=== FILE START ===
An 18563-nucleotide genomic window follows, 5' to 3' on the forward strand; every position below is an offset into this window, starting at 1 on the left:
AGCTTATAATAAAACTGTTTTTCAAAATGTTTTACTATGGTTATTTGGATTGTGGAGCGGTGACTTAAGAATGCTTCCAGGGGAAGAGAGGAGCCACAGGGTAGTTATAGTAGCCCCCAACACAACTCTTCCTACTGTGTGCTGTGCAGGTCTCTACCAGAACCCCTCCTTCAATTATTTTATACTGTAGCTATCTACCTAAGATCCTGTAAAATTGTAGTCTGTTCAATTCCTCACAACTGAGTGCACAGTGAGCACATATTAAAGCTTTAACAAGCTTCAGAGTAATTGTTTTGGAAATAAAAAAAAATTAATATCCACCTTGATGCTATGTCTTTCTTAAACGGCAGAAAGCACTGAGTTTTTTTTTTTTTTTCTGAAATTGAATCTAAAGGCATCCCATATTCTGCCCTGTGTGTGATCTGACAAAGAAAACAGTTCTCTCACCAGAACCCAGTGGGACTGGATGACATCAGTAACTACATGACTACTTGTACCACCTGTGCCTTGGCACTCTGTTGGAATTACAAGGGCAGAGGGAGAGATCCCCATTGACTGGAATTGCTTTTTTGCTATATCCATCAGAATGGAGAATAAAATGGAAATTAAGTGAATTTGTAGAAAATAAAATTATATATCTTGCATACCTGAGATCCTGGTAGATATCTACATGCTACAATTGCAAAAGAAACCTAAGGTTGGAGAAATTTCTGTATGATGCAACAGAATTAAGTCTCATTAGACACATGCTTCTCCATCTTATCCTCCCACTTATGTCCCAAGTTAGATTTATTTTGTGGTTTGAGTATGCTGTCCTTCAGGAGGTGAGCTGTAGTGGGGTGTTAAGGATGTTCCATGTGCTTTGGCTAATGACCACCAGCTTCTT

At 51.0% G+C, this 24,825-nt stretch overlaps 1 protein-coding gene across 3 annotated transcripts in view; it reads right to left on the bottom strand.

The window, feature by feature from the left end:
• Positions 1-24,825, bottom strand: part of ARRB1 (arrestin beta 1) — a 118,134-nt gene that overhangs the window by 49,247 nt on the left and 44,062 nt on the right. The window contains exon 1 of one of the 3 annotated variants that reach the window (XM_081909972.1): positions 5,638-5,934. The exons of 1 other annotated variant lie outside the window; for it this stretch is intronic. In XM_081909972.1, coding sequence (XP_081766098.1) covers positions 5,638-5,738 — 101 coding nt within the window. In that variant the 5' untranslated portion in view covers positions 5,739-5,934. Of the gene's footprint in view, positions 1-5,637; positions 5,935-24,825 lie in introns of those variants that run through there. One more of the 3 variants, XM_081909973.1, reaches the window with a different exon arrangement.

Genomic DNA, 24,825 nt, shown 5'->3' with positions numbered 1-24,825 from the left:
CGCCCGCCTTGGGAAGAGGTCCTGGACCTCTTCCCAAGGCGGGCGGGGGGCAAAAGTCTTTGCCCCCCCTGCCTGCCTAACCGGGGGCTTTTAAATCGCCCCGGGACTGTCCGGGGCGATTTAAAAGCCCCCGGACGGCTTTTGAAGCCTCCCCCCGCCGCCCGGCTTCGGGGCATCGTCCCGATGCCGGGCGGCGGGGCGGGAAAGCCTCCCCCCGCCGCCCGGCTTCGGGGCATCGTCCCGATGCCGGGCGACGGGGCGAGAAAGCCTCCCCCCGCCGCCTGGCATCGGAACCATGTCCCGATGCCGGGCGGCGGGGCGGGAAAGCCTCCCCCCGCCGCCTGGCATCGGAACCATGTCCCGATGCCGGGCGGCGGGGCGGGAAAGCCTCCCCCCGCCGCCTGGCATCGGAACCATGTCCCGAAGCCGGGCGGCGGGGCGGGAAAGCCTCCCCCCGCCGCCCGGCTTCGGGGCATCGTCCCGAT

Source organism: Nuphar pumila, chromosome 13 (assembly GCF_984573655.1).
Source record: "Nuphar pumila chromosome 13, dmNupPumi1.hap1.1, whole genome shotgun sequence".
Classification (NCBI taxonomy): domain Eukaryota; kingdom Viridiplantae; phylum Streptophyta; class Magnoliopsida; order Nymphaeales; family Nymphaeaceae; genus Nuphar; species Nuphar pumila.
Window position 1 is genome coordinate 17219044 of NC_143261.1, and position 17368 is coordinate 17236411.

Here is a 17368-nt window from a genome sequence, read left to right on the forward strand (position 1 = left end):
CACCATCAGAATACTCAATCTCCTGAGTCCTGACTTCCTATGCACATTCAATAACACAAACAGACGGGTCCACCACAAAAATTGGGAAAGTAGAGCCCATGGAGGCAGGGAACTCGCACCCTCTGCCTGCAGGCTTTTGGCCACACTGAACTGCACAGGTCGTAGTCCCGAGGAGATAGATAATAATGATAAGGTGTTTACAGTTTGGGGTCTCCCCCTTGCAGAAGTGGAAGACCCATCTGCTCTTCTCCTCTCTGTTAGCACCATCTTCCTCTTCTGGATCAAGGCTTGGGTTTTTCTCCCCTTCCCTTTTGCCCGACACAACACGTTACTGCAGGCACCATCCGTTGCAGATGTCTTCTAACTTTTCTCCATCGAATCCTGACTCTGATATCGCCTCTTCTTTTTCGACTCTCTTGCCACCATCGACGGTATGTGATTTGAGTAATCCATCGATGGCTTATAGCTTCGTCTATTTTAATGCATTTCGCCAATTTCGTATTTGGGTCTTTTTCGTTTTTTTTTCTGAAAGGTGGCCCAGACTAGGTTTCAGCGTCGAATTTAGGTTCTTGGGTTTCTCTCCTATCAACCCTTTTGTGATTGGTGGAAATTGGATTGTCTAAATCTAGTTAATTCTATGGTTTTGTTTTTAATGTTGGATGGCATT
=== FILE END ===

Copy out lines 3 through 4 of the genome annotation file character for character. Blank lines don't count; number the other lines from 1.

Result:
At 51.0% G+C, this 24,825-nt stretch overlaps 1 protein-coding gene across 3 annotated transcripts in view; it reads right to left on the bottom strand.

The window, feature by feature from the left end: